On 12th December 2017, 5 people from Afghan-Turk schools were abducted by the Afghan intelligence service, National Directorate of Security (NDS). This excerpt is taken from Mrs Farzana Wardak’s oral account of what happened on the day. She is the wife of Massood Wardak who was the only Afghan teacher among those abducted. They were released on 17th December.

In the morning at 7:00 am, my husband left home for his job, and after that I didn’t hear from him. At 8:00 am, his colleagues from the school called me and told me to call my husband and ask where he is. I tried to call him many times but wasn’t able to reach him. Then we got informed that there was no sign of him around.

I had six lessons today, but by God, I didn’t even realize how I entered the classes and got out. What kind of government is this. Please get to our problems, where are you? Are you asleep? We don’t have any information about him yet. I am asking the government directly, where are they? Is the government asleep? Everyone is coming without any proof, and any legal documents, searching each corner of the school. With what rights do they perform such actions? Are these your private property?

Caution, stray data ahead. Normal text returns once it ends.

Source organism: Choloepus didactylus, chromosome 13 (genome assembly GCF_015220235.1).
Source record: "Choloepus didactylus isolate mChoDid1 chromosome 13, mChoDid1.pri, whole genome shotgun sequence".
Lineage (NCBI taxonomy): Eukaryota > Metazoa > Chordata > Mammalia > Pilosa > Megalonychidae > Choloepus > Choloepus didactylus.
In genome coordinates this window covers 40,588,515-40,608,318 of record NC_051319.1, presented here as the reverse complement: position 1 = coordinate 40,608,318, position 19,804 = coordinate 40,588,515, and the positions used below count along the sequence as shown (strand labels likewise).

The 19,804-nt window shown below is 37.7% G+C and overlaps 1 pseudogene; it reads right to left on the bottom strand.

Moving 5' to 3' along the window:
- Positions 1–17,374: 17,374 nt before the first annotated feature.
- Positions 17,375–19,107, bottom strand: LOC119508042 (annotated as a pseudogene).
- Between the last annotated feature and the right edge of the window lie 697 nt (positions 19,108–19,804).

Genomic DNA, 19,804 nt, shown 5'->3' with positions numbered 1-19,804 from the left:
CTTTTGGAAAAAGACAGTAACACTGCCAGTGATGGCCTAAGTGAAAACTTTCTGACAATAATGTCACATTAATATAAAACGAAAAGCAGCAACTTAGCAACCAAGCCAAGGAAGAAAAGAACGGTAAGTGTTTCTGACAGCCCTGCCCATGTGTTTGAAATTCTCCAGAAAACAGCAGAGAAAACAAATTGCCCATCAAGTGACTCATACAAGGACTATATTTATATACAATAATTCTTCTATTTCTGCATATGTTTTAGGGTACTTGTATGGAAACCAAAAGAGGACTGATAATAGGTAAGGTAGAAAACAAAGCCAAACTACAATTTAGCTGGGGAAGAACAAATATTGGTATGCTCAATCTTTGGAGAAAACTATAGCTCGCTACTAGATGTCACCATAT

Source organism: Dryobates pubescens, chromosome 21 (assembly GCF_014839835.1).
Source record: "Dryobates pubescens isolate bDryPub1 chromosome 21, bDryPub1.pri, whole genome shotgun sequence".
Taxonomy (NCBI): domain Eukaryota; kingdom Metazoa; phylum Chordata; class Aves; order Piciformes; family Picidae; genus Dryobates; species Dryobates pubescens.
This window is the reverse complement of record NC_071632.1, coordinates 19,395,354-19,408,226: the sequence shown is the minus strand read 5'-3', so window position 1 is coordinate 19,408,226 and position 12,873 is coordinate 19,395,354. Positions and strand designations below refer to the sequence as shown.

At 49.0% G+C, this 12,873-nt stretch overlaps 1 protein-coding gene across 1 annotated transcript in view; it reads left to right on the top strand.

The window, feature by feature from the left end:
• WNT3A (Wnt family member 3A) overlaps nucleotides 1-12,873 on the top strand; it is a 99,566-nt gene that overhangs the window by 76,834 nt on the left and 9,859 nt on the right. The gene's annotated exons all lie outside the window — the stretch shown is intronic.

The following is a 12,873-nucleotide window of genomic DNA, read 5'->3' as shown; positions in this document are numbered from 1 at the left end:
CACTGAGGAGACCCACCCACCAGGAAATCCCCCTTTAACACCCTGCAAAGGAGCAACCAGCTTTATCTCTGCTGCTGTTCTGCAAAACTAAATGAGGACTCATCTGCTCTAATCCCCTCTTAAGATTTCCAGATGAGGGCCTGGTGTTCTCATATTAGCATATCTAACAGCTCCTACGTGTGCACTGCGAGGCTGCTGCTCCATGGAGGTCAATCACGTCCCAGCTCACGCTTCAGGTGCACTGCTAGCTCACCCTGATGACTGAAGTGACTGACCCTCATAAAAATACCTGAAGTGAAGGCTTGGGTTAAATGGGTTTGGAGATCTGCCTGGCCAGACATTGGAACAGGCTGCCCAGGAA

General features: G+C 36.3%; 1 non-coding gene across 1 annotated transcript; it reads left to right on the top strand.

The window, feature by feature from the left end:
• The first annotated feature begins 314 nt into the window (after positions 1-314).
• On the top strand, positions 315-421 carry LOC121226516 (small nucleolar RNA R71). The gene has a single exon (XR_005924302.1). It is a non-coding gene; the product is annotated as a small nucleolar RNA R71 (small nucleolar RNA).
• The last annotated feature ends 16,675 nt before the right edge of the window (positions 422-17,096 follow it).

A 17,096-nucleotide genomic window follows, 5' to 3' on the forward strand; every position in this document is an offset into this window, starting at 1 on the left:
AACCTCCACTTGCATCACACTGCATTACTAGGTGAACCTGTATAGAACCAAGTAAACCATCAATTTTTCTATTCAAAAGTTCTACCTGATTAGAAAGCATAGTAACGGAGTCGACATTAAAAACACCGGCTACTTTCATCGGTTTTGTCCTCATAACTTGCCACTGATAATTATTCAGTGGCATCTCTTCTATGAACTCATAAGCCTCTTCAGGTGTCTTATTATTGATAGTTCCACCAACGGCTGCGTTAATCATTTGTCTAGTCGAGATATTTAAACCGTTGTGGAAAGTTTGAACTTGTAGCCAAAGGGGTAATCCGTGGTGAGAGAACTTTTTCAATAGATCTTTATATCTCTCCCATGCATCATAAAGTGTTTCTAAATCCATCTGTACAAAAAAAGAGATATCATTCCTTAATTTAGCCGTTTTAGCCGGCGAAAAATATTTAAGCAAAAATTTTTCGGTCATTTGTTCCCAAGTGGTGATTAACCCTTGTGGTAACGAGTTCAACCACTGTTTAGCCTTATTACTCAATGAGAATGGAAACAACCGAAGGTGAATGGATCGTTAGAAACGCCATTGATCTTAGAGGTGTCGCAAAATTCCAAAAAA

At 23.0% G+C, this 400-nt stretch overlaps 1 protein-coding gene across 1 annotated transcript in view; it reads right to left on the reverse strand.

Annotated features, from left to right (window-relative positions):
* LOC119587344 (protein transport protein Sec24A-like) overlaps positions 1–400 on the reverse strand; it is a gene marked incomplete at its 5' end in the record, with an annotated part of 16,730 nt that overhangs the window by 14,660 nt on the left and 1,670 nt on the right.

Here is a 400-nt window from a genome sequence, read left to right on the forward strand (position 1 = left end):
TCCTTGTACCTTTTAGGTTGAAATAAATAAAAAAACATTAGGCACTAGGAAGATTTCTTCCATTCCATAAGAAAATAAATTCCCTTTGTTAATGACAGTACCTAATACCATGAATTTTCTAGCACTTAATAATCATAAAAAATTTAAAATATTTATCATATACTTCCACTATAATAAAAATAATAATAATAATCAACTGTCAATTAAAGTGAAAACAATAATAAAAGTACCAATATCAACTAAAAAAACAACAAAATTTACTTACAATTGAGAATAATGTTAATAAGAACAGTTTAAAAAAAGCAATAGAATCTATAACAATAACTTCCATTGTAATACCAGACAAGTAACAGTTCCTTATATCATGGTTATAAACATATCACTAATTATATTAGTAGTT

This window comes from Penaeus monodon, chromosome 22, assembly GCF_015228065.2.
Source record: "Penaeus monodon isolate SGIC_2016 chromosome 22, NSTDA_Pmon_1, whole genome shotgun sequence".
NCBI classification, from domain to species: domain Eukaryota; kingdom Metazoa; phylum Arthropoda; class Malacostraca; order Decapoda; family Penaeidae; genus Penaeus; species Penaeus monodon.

I came to teach six lessons and didn’t know what I taught the students and what the students learned from me today. They (intelligence officers) came at night and scared every single girl. Where is this government? And why don’t they know this?

All the students got to the first floor to find out what happened. (They were asking) Why are the teachers here since morning, and why didn’t they get home? We are being emotionally tortured since the morning and no one cares about us.

Related Media News

Reuters: Turkish teachers linked to Erdogan foe detained in Afghanistan
Qatra TV: Mrs Farzana Wardak’s oral account video
1 TV News: Afghanistan releases four teachers of Turkish schools
BBC Persian: چهار آموزگار یک مکتب افغان-ترک در کابل ‘ناپدید شده‌اند’
Guardian: Turkey presses Afghanistan to hand over control of Gülenist schools

Hizmet Watch withholds data to protect the privacy of individuals and victims’ identities that would otherwise put the person in danger.